By Wendy Holdren
Firefighter trainees met Saturday, July 6 at the Summit Bechtel Reserve for hands-on training to fight wildfires.
West Virginia Division of Forestry Fire Investigator D. Kelley said officials were preparing the trainees for firefighting in West Virginia and to potentially be deployed for major fire situations outside the state.
“This is part of the basic firefighting course. This is a great way for the younger trainees to get some experience and possibly move up the ranks.”
Although the training was not specifically designed for the Boy Scouts Jamboree, Kelley said the influx of people couldn’t have came at a better time of year in terms of firefighting.
“It really worked to our benefit because this time of year we have lush vegetation and there is less of a fire danger.”
He said because of the recent rain, the chance of a major fire is very low.
Mike Patrick, director of operations for the Summit, was on site Saturday, along with Shane Wheeler, Mount Hope fire chief and health and safety manager for the Boy Scouts.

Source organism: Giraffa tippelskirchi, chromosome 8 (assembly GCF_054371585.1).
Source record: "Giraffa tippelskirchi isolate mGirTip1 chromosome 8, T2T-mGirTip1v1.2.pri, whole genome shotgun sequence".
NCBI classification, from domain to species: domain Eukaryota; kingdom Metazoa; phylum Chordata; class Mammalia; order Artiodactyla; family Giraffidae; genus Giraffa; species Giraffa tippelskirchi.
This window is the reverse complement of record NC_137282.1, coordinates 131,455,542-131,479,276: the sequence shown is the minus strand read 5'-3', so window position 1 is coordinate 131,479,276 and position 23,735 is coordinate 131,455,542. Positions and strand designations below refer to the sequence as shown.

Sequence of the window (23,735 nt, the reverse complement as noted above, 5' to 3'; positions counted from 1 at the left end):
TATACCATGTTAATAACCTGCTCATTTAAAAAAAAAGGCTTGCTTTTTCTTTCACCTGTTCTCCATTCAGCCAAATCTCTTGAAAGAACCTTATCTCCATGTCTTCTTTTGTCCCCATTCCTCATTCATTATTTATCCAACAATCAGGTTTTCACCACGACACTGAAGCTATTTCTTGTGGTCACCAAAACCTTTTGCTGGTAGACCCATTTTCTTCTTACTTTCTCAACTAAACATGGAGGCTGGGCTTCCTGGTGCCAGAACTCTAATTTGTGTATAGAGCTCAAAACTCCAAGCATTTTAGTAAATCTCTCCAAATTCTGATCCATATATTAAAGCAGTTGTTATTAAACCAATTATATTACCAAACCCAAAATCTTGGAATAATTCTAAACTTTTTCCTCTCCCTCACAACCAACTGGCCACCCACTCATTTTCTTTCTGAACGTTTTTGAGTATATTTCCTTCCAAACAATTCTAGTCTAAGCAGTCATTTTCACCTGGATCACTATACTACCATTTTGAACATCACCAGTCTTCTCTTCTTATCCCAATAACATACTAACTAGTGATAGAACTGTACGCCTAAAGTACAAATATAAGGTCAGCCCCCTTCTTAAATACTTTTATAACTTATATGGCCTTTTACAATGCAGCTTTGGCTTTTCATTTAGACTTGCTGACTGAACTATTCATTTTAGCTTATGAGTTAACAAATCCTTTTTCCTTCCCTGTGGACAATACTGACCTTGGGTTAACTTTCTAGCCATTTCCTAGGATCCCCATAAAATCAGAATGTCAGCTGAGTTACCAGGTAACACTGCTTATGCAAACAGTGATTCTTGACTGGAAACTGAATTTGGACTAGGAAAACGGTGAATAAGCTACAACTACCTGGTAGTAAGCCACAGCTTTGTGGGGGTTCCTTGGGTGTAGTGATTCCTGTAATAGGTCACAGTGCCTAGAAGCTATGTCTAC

“We are absolutely ready,” Wheeler said. “We are really prepared.”
He said they have covered their bases, including public safety and homeland security. More than 40 ambulances can be used in case of an emergency.
“The governor and all the people involved have gone all out to ensure this is a safe event.”
The trainees, once they traveled to the training area at the Summit, geared up and got ready for action.
They broke off into crews and simulated a real-life fire situation, while New River Gorge Fire
Manager Peggy Ainslie gave directions.
She also agreed that summer is the prime time for an influx of visitors to come to the area, as spring and fall are considered the fire seasons because of the drier conditions.
Michael Kelley, of Beckley, was one of the trainees. He is currently a student at West Virginia University and he said he was attempting to get his red card in firefighting.
“This is definitely more fun than the online course,” Kelley said, laughing.
For more information about taking a look at the Summit yourself, visit www.visitjambo.org.
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